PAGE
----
The Eastern Conference is back, and the NBA is better for it.
Drawing conclusions from anecdotal evidence provided by taxi drivers, old friends and bartenders can be dangerous. But we don't need a full demographic survey to know that the NBA's regular season has captured the attention of people who were previously disinterested in pro ball -- certainly before mid-May.
The television ratings are conclusive. Ratings are up 27 percent on ESPN and 38 percent on ABC over last season. And it's not just the Heat driving interest. Strip away Miami games and ratings are still up 17 percent over last season on ESPN. The nation's economy is sluggish and much of the United States has endured a brutal winter, conditions that tend to keep folks inside and in front of their sets.
But there's a more likely diagnosis for the uptick in interest: The league is more competitive and its storylines more fascinating than ever. And much of that can be attributed to a revitalized Eastern Conference.
It's not just that superstars have relocated or that the overall strength of the conference has increased. Sure, competitive balance always makes for a more interesting landscape, but what's emerged is far more riveting than that. The current Eastern Conference reads like a good novel.
For the first time in a long while, we have a scrap heap atop the standings of teams that have carved out compelling identities. The upstart Chicago Bulls have established themselves as a squad with a high collective basketball and emotional I.Q. -- a team that has fully bought in and doubled-down on the defensive philosophies of the rookie savant coach who paces the sideline. Watching the Bulls' confidence grow over the season has been hugely entertaining.
You can't ask for a better incumbent power than the Boston Celtics. The C's are struggling right now -- just as they did a year ago at this juncture of the season -- but there isn't a team more serious about the business of basketball than the Celtics. That level of austerity has repeatedly victimized and intimidated playoff opponents, no matter how much raw athleticism, star power and camaraderie those opponents bring into a series.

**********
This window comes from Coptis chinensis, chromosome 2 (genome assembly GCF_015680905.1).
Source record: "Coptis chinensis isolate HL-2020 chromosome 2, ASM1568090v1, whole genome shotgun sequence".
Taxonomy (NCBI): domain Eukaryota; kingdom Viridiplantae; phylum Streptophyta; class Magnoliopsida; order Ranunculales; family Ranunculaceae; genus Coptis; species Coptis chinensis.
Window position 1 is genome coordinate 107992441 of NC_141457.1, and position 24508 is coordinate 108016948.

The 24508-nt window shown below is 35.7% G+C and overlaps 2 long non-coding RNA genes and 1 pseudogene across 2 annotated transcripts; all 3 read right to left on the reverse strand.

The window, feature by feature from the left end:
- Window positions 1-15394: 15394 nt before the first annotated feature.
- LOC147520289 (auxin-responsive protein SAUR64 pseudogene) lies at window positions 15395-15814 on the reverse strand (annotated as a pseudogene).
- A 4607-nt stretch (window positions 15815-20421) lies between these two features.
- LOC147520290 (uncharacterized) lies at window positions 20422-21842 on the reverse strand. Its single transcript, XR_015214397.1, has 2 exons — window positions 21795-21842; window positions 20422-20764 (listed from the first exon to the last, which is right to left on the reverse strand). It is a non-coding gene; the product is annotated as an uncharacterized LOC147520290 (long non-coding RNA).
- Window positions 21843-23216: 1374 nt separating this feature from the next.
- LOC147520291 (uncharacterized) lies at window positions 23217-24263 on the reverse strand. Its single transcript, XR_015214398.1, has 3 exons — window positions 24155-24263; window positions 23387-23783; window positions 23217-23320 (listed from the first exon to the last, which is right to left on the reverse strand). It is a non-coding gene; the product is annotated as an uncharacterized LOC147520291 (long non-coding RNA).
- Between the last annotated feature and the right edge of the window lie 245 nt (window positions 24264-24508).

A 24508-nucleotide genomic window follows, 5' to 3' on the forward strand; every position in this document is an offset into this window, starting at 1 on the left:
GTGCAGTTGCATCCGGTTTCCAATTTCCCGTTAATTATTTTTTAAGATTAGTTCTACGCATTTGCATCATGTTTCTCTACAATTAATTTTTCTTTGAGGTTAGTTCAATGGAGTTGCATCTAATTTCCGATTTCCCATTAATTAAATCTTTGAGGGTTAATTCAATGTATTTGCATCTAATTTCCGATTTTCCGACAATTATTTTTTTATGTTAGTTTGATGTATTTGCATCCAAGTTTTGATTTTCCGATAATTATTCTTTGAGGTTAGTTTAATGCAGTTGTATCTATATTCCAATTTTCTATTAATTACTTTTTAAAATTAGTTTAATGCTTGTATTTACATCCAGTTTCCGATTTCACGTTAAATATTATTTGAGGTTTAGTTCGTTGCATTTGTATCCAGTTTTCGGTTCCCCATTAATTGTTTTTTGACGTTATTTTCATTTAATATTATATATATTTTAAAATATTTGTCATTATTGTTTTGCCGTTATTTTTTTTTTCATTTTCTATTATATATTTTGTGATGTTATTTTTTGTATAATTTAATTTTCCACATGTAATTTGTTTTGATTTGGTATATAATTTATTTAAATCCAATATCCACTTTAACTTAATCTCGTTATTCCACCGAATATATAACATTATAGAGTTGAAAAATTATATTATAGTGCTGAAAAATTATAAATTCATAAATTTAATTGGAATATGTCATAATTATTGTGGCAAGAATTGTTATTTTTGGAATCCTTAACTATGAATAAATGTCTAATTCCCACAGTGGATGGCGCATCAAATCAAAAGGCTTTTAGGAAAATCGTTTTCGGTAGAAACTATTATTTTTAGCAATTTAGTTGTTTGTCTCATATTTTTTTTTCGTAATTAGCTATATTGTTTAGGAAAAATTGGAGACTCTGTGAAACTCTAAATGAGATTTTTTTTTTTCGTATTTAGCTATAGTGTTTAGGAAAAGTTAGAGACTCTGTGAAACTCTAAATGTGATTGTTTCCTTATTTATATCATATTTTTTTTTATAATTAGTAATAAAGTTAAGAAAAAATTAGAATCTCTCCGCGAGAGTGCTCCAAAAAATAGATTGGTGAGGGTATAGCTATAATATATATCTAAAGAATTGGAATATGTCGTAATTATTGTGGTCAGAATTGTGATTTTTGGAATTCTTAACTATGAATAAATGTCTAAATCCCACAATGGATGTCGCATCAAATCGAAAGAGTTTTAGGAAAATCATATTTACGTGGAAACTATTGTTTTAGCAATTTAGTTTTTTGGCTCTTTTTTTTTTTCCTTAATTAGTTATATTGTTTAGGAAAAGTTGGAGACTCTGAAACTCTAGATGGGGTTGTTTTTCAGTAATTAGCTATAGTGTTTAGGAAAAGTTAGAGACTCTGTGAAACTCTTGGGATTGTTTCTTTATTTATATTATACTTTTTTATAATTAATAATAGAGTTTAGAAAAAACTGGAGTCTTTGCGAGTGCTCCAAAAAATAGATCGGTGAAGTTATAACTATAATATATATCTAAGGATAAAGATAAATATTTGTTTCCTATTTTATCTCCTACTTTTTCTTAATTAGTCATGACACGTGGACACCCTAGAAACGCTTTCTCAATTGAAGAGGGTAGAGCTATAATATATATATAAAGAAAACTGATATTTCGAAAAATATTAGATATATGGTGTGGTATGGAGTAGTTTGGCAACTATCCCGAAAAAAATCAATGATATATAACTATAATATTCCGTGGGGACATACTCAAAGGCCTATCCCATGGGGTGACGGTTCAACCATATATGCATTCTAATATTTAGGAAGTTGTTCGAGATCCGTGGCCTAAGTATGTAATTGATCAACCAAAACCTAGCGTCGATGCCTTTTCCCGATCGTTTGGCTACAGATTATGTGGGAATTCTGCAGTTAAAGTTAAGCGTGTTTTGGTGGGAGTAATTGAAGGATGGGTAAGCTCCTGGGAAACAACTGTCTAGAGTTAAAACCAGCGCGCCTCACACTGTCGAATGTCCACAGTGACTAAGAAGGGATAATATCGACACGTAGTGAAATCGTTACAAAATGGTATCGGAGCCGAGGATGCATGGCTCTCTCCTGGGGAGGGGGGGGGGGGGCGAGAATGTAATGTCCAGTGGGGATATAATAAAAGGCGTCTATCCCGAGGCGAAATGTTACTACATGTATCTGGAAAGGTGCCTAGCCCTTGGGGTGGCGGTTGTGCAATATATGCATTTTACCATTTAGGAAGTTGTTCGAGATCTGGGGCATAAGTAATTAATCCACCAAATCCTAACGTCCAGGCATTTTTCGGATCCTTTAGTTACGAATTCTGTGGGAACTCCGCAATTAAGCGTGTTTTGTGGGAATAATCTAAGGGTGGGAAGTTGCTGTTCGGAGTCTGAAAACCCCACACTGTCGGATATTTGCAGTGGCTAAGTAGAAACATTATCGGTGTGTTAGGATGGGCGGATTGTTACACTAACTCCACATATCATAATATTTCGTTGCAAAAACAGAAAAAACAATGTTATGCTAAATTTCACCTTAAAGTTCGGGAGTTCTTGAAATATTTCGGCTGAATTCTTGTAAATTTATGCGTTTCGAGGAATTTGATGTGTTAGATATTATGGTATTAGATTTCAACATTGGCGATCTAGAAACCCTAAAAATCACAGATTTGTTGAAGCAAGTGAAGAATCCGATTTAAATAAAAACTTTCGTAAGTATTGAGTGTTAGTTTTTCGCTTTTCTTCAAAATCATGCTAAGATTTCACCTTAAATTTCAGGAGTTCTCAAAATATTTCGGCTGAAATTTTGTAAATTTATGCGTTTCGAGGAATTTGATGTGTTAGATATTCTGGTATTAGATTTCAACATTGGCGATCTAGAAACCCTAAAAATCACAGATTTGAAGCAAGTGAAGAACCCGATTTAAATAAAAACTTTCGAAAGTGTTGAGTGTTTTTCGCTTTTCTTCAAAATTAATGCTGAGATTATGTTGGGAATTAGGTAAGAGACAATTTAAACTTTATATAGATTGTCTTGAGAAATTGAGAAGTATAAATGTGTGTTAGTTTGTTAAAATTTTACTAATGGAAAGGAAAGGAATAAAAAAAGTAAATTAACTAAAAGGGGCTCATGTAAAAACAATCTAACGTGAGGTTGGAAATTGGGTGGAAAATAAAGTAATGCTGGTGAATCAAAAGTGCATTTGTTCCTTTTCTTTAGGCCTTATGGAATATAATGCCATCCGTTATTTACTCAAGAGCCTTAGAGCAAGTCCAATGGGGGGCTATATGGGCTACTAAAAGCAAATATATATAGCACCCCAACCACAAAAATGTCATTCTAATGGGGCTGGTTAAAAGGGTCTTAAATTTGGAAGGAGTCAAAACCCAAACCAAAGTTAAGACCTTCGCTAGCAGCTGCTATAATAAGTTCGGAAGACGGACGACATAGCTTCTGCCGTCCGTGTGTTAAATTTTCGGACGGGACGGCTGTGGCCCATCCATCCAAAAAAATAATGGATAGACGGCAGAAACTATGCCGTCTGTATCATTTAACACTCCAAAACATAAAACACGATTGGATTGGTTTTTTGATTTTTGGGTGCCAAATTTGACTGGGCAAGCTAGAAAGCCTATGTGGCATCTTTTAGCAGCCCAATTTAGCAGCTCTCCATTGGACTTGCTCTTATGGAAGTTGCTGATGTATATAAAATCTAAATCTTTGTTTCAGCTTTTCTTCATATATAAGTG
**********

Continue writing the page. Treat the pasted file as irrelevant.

Fair or not, the Heat elicit more hate than any team in NBA history. The late-80s Pistons more readily embraced their loathsomeness, but nothing compares to the venom the Heat attract from detractors. Maybe that's a manifestation of the Internet and the several million ways fans can convey their disgust for the Heat, but like our editor here says, that hate is the salt in the ocean that is the 2010-11 NBA season. Even though that ire doesn't make a whole lot of sense to me, I appreciate it as an essential feature of the story. The NBA needs villains as a narrative vehicle and LeBron James, Dwyane Wade and Chris Bosh have served admirably in that capacity.
The Magic's gutsy but desperate attempt to hang in the ranks of the East's elite has made for good theater. Some nights, Howard's presence under the rim and the precision of their inside-out half-court scheme look like the machine that hummed through the bracket in 2009 (and the first two series in 2010). The Magic's precariousness coupled with the ingenuity of their combustible coach make Orlando the wild card as the No. 4.
For dramatic purposes, it's good for the 5-through-8s to carry some intrigue, and no team has offered more than the Knicks. Carmelo Anthony's protracted story continues to swirl, as the success of his former team outshines what's transpired on the west side of Manhattan since the trade. After crawling through the wilderness for the better part of a decade, Knicks fans unleashed a barrage of boos on their team Wednesday night as the seconds ticked away on another home loss.
The reclamation project in Philadelphia has coaches studying film furiously to identify exactly what Doug Collins has injected into the bloodstream of his squad. The Heat might not say it aloud, but they'd much rather try to score buckets against New York or Atlanta than grind out games against the Sixers' quick, athletic and responsive defense. Even poor Atlanta, wallowing in its lost potential, will every once in a while show flashes of that team we fell in love with when they scrapped with Boston as the No. 8 seed in the 2008 postseason.
Arguing about the best (or worst) sports cities in North America is a timeless parlor game, but New York, Boston and Chicago are unquestionably in a select group -- old, ethnic cities that place a premium on civic pride (which is different than boosterism). These cities serve as national reference points. They aren't places I want to live -- I hate it when my contact lenses freeze onto my eyeballs -- but their relevance as NBA destinations draws in impartial fans and excites the more diehard ones.
The East has been building momentum for a few seasons, but its full-scale relevance has finally arrived. It's no longer the NBA's alternate reality -- but its actual one.